Individual Difference Research

(A Historical Snap Shot)

In the fifties... Cronbach (1957) challenged the field to find "for each individual the treatment to which he can most easily adapt." He suggested that consideration of the treatments and individuals together would determine the best payoff. Ultimately we should design environments, not to fit the "average" (one-size-fits-all) person, but to fit groups of students with particular aptitudes or patterns.
    In the sixties... Many educational researchers were searching for fundamental sources for individual learning differences. They were looking for characteristics that affected responses to the treatments to explain how to instruct students one way and not another. Similar to the ongoing computer research, these researchers began to focus on how learners input-process-output information (cognitive processing).
    In the seventies... Cronbach (1975) said, "Snow and I have been thwarted by the inconsistent findings coming from roughly similar inquiries. Successive studies employing the same treatment variable find different outcome-on-aptitude slopes." This problem has continued into the nineties and has been called the "insignificant difference phenomena." Cronbach surmised that the inconsistency came from unknown interactions. Reeves (1993) called the problem a lack of realistic theoretical foundations or "pseudoscience."

Finally, Cronbach and Snow (1977) concluded that "an understanding of cognitive abilities (how people think or use logic) considered alone would not be sufficient" to explain learning, individual learning differences, and aptitude treatment interactions.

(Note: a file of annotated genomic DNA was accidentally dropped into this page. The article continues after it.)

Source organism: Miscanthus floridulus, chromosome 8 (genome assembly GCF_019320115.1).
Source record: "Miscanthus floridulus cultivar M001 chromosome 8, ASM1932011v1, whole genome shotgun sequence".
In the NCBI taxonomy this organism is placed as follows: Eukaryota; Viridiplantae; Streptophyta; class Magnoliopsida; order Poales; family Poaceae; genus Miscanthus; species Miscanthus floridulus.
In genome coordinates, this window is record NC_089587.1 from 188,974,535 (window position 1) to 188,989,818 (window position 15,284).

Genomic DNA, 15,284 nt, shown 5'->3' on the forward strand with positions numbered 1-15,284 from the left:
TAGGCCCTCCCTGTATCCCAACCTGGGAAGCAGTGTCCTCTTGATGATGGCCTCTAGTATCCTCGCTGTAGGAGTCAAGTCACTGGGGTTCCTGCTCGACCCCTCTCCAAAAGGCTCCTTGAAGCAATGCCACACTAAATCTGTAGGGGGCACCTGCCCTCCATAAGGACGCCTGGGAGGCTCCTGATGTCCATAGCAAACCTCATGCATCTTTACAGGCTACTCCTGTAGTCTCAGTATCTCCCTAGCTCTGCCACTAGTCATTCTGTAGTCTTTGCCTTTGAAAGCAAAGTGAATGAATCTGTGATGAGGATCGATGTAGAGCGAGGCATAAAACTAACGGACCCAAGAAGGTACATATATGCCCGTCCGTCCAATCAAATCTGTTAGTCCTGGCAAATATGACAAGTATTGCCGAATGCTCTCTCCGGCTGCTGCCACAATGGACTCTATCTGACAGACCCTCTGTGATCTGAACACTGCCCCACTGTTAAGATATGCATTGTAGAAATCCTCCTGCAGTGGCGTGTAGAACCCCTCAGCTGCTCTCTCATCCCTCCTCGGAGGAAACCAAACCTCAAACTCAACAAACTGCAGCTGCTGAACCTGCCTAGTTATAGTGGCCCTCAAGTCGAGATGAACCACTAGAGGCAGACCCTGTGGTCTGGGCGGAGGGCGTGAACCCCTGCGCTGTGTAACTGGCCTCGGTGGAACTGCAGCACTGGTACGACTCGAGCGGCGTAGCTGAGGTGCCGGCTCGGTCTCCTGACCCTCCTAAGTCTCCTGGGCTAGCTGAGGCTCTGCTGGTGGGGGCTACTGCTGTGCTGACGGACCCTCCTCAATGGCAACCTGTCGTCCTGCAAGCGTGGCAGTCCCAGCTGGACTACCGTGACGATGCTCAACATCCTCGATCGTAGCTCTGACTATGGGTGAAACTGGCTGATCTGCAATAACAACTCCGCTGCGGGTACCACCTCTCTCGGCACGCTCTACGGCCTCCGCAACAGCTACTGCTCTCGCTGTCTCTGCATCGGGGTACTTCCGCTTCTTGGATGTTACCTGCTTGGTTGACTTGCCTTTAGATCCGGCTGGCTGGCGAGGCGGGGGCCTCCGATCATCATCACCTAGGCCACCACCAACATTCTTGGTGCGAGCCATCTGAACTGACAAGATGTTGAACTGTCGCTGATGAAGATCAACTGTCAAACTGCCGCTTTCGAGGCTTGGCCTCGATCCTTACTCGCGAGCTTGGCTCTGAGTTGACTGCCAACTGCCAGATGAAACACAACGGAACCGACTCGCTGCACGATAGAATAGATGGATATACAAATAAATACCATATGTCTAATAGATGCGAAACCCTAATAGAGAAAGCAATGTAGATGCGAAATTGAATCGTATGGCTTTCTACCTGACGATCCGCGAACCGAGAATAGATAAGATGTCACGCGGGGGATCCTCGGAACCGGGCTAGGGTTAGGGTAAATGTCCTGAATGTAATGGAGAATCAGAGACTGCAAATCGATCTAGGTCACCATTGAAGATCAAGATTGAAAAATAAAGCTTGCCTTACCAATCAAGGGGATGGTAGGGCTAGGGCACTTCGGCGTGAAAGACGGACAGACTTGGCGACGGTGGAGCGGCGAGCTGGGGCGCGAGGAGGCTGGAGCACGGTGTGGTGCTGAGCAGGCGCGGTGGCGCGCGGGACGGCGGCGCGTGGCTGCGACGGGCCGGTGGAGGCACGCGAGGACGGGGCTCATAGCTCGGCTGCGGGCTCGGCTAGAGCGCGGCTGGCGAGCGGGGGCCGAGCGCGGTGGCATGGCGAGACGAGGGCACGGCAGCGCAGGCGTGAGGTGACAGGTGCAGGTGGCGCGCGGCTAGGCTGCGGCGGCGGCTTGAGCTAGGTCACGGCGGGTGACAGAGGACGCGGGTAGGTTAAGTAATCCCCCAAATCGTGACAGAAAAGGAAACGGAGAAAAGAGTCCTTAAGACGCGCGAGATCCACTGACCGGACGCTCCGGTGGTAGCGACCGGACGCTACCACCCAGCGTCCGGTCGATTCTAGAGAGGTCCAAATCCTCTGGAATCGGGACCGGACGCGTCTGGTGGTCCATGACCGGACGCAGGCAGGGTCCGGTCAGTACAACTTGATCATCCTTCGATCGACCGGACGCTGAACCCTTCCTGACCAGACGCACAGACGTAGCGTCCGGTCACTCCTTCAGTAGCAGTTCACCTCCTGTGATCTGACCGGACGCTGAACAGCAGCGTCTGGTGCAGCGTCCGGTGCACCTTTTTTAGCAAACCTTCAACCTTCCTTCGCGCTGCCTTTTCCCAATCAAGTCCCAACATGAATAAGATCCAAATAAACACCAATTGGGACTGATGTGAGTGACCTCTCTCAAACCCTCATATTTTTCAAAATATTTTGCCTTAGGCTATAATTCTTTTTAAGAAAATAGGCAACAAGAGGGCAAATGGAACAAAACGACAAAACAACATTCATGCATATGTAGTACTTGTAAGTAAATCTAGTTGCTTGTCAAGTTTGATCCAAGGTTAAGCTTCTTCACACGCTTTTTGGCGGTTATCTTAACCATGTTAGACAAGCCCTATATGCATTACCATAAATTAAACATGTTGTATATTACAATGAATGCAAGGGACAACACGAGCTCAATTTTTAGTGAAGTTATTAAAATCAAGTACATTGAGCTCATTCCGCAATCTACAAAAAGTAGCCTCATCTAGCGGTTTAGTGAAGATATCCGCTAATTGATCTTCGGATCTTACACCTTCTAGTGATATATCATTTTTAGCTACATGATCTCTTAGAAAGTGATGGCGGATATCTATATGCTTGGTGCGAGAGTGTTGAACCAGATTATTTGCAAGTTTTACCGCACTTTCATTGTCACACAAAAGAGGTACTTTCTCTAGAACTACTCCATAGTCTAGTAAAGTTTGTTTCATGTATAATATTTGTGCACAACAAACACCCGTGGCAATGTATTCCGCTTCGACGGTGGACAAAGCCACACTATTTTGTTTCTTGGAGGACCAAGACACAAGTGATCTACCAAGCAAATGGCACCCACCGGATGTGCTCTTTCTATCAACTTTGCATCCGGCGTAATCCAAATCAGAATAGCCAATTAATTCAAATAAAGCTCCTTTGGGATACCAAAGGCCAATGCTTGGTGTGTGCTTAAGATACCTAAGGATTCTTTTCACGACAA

In the eighties... Some educational researchers turned to a more "whole-person view" of learning to include affective (emotions), conative (intentions), and/or social (environmental influences).  Eventually this new research evolved into new theories, including cognitive styles to represent the predominant modes or preference for information processing (i.e., preferred learning sets to the acquisition, retention, and retrieval of new knowledge) and social learning theory (Bandura, 1986) to realize the impact of social factors on learning.

Meanwhile, Snow (1987), somewhat alone in his research perspective, described how in cognitive psychology conation as a learning factor has been "demoted" and "since it seems not really to be a separable function," it is merged with affection. Together these factors are viewed as "mere associates or products of cognition" and then ignored. He warned that individual difference constructs or "aptitude complexes" needed greater consideration of the joint functioning between cognitive, conative, and affective processes. Snow was in search of an information processing model of cognition that would include (however, still demoted as a secondary consideration) possible cognitive-conative-affective intersections. He was looking for a way to fit realistic "aspects of mental life, such as mood, emotion, impulse, desire, volition, purposive striving" into instructional models.

According to Snow (1989), the best instruction involves treatments that differ in structure and completeness and high or low general ability measures. Highly structured treatments (e.g., high external control, explicit sequences and components) seem to help students with low ability but hinder those with high abilities (relative to low structure treatments). Bereiter & Scardamalia 1989 also suggested that learners in supportive environments have high levels of self efficacy and self-motivation and use learning as a primary transformative force.

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Created by the Successful Learning Research Team.
Some projects were funded in part by the Society for Technical Communication
(STC Research Award, 1997-1998).
Updated June 2000 by Margaret Martinez & The Training Place.
E-mail comments to mmartinez@trainingplace.com
Copyright Margaret Martinez 1996-2000